Saturday, July 15, 2006

What Happened to Cass McBride?

What Happened to Cass McBride? by Gail Giles. Reviewed from an ARC, publication date November 2006.

The Plot: Popular Cass McBride goes to sleep in her own bed and wakes up in a coffin. Seems like not everyone loves Cass. Kyle Kirby blames Cass for the death of David, his younger brother. So Kyle kidnaps Cass. And buries her alive.

The Good: This is told from the viewpoints of three people; Kyle, Cass, and Ben, the police officer investigating Cass's disappearance. The reader knows more than any one character.

I didn't like Cass. I know, girl's locked in a box. And here I am, all mean, saying, I don't like her. Do I pity her? Yes. But Cass isn't popular by accident; she's an overachiever, who concentrates on her goals and gets what she wants. Yet it's not just about achieving; it's doing anything to achieve, including manipulating people. Cass can sometimes be nasty in the process. It's the nastiness that got her into the box; David asked out Cass, Cass nicely turned him down only to write a scathing note about it to her best friend. David intercepted the note and killed himself the next day. Kyle found the note.

Kyle isn't any great shakes, either. After all, whatever Cass did, she doesn't deserve this slow torture. As the book progresses, it turns out that Kyle is far from perfect. (I know, I know -- hardly the shocker, what with him putting someone in a box and all.) Kyle's motivation is David's suicide; but is that all that is going on?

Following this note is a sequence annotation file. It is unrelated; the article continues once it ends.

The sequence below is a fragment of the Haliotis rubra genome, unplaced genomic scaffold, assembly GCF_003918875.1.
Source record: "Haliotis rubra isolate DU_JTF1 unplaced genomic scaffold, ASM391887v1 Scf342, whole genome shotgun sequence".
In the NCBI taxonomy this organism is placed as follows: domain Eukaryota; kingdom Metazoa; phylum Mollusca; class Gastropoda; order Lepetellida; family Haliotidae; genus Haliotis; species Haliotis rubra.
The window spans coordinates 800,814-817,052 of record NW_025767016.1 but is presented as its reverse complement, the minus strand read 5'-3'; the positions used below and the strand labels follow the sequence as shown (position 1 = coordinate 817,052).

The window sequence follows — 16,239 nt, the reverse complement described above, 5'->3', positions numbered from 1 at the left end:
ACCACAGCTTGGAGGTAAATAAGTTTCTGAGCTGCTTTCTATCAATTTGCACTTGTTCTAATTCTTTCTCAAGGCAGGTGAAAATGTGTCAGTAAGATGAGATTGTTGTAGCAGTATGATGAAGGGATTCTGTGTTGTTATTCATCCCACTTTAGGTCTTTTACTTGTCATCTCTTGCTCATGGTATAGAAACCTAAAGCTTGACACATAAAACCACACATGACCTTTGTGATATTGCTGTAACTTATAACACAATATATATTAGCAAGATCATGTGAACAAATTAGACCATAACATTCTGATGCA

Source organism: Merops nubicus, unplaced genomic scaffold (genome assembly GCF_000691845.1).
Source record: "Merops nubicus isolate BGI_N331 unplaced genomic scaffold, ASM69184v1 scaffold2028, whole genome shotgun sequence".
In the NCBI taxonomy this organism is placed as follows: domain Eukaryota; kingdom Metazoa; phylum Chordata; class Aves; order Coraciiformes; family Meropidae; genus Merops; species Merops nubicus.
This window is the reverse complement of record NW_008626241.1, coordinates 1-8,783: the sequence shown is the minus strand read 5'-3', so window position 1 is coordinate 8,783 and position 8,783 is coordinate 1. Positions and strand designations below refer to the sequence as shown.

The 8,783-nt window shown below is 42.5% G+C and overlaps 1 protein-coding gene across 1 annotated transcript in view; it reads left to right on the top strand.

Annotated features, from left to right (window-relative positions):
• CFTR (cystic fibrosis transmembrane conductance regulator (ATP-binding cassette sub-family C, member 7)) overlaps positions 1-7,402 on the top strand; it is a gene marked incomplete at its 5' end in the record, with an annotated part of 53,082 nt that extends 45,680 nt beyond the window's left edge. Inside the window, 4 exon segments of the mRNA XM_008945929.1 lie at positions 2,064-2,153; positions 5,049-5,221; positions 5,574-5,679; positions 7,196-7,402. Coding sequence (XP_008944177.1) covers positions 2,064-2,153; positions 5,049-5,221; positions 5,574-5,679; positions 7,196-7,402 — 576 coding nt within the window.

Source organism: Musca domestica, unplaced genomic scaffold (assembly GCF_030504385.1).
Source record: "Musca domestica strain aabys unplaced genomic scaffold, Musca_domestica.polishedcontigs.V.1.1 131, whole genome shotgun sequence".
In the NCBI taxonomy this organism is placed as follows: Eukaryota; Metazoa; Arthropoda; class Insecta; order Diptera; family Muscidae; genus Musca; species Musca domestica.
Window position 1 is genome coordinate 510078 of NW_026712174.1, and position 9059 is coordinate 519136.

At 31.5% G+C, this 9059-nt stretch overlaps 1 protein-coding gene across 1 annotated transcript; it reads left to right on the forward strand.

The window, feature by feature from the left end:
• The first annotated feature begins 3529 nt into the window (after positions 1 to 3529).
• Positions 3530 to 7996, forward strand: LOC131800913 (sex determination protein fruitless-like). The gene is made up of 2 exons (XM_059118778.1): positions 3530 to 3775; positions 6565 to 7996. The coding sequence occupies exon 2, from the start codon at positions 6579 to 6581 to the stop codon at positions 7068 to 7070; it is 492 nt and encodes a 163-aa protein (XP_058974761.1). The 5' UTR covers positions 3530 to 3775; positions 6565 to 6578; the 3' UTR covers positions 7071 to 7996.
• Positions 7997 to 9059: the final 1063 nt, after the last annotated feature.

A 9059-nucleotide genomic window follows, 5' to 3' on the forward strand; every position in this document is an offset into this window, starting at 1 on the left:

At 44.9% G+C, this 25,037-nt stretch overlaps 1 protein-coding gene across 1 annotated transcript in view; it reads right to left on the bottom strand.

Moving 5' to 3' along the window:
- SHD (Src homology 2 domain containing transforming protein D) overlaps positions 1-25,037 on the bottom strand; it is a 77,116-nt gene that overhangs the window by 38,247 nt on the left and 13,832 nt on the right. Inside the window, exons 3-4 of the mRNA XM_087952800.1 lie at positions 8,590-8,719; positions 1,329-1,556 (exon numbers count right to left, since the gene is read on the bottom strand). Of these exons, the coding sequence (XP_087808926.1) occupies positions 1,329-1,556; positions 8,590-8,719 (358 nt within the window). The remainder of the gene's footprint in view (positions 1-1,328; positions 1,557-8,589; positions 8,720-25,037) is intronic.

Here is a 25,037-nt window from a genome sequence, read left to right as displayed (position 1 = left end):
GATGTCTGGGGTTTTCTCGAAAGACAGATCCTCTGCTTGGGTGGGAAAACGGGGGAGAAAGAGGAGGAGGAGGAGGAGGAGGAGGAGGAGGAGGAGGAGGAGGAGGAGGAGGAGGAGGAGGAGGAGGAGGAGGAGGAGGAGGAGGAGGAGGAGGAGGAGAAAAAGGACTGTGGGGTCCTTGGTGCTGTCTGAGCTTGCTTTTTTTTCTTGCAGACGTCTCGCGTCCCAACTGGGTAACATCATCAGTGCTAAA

While I wanted Cass out of the box and rescued, and I wanted Kyle stopped, as I read, I also found uncomfortable with rewarding Cass for her ability to manipulate people. Cass, stuck in the coffin, will only be able to free herself if she can manipulate Kyle and the situation. I didn't want Cass to die; but I didn't like the "golden girl," and while I felt icky for thinking so, I didn't want the golden girl to get another star, another medal, another reward for being a user.

What I liked best about not liking Cass or Kyle? I'm not supposed to like them; they are unlikable people. Cass's treatment of others is clearly wrong; yet that is what may save her life. This adds to the greatness of the book, because I found myself almost complicit in the kidnapping, as I hoped that Kyle would not be another in the long line of people who let themsevles be used by Cass.

I read this on a plane going down to New Orleans. This is an extremely claustrophobic book, physically (Cass, buried alive) and emotionally. I found myself getting antsy, shifting around, and happy to be by a window seat where I could look outside.

WHTCMcB? is an extremely well crafted psychological thriller. Even tho the basics are known at the beginning, that's only the surface. What will happen to Cass and Kyle? What is Cass really like? What happened to David? Who is responsible? What is appropriate punishment for our crimes, both real and imagined? How much control do we have over our lives? What happens when we lose the illusion of control? Can we have "closure" for the bad things that happen in her life? How do we judge teens, who are not yet fully formed, who are still acting in the ways molded by their parents?

Info on the book and writing process at cynsations.

1 comment:

Little Willow said...

Waiting for this book to be available at the library.

Did you ever read The Long Night of Leo and Bree?